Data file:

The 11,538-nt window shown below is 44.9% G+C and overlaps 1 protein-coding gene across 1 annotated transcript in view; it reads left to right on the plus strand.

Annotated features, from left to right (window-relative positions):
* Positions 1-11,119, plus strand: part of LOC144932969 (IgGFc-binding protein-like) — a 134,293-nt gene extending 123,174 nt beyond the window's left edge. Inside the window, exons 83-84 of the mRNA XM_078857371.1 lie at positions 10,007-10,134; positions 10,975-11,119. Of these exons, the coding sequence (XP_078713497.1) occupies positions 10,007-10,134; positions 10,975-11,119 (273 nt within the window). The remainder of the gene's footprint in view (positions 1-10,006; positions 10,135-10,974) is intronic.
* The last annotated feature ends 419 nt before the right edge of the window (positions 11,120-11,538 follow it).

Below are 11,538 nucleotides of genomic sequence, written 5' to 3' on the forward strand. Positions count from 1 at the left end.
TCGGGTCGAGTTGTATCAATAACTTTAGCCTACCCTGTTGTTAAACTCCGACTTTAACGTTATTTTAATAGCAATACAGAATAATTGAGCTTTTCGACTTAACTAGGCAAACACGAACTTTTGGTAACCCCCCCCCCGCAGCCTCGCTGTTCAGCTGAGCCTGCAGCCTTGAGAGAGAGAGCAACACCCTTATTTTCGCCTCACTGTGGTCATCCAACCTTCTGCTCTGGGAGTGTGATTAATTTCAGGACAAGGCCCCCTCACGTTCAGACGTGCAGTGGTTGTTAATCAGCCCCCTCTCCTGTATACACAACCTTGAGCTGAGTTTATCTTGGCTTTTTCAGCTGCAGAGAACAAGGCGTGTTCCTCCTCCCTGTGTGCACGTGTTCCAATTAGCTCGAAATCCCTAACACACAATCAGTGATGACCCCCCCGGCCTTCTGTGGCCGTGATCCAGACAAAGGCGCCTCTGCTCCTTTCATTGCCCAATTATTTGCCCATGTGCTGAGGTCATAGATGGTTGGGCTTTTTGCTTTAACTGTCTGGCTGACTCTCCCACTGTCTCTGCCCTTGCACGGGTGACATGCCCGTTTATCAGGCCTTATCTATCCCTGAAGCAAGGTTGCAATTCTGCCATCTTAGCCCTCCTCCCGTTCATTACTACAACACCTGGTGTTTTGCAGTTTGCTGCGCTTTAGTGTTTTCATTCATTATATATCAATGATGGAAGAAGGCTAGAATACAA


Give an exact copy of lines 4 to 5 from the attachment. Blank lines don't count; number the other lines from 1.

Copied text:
* The last annotated feature ends 419 nt before the right edge of the window (positions 11,120-11,538 follow it).

Below are 11,538 nucleotides of genomic sequence, written 5' to 3' on the forward strand. Positions count from 1 at the left end.